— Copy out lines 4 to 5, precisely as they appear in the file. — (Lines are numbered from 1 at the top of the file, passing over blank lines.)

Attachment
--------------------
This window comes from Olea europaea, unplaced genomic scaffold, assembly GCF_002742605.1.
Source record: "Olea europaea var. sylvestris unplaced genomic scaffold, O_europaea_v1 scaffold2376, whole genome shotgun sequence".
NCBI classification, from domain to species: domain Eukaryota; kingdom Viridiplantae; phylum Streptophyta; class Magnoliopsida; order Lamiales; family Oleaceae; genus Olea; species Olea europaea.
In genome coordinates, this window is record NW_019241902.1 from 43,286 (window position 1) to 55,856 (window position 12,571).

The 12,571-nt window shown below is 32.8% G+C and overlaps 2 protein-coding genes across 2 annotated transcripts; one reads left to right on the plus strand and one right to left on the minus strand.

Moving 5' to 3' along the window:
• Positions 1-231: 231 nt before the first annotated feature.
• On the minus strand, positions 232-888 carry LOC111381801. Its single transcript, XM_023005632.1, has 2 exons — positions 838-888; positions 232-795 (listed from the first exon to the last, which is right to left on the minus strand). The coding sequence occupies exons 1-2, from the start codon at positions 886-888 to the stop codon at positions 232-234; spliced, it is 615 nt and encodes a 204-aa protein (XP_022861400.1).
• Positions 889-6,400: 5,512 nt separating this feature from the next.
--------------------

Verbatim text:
In genome coordinates, this window is record NW_019241902.1 from 43,286 (window position 1) to 55,856 (window position 12,571).

The 12,571-nt window shown below is 32.8% G+C and overlaps 2 protein-coding genes across 2 annotated transcripts; one reads left to right on the plus strand and one right to left on the minus strand.